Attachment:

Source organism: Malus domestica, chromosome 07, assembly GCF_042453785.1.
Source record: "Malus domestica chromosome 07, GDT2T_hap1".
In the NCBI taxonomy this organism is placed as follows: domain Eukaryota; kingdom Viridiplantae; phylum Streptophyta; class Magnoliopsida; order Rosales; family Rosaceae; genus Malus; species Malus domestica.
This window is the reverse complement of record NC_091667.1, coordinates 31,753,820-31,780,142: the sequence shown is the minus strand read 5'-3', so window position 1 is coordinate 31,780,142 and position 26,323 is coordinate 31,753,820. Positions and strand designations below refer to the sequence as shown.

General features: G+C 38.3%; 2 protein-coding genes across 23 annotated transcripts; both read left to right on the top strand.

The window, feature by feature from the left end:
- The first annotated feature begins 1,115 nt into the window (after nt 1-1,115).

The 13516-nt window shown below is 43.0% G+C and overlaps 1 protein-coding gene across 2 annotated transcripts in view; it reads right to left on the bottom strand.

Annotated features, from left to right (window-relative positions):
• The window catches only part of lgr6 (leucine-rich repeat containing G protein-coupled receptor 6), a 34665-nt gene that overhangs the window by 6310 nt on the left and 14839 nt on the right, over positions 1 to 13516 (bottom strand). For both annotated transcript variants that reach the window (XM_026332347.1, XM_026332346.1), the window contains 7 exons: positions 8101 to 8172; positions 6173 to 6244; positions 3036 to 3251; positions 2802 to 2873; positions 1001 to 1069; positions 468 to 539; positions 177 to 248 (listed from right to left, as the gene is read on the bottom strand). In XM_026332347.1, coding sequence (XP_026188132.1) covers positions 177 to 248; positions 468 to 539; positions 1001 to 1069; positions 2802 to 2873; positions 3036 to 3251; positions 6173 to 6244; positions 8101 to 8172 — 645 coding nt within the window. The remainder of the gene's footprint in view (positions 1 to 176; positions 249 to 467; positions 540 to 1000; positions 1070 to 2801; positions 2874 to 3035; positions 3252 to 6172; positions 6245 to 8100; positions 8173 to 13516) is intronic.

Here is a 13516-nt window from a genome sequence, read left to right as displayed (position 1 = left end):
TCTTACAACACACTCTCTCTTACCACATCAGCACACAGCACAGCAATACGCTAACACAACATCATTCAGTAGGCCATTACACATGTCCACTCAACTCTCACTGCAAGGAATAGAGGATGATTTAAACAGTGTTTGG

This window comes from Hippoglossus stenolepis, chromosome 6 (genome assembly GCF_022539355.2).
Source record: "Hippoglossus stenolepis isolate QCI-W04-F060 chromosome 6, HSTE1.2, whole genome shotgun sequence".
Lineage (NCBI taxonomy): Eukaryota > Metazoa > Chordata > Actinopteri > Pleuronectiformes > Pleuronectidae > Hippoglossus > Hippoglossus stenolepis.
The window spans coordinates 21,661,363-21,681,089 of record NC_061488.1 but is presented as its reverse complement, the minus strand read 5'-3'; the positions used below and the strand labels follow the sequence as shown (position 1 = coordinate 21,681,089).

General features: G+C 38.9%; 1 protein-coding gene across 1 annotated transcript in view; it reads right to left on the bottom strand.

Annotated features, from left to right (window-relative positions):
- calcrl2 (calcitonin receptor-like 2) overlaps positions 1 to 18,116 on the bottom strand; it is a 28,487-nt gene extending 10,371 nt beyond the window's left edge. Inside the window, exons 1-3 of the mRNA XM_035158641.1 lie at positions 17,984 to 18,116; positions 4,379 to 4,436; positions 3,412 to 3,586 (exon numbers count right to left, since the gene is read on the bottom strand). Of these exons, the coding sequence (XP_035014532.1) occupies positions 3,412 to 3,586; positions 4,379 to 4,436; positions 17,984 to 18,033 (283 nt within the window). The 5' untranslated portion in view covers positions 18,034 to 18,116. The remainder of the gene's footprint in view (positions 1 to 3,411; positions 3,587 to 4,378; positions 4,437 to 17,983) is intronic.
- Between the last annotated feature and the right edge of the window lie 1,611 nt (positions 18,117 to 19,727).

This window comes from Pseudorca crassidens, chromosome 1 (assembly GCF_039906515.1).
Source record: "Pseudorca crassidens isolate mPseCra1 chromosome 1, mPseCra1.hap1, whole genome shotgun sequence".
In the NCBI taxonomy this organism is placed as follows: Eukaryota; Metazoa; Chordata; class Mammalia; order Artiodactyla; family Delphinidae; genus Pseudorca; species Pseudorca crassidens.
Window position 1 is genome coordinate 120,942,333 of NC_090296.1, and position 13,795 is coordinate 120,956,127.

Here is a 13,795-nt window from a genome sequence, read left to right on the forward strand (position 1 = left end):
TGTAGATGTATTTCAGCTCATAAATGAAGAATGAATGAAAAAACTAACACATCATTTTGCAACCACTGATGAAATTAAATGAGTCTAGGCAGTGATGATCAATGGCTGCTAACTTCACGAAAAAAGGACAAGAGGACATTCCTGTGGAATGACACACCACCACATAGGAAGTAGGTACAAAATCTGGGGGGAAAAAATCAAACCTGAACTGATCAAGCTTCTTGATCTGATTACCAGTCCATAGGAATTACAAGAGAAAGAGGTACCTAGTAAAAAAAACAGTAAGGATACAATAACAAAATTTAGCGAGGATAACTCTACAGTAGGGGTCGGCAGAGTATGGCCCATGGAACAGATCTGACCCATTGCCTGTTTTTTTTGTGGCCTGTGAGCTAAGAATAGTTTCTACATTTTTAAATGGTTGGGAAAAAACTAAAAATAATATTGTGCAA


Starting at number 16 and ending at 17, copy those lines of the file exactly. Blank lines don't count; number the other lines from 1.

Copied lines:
The window spans coordinates 21,661,363-21,681,089 of record NC_061488.1 but is presented as its reverse complement, the minus strand read 5'-3'; the positions used below and the strand labels follow the sequence as shown (position 1 = coordinate 21,681,089).

General features: G+C 38.9%; 1 protein-coding gene across 1 annotated transcript in view; it reads right to left on the bottom strand.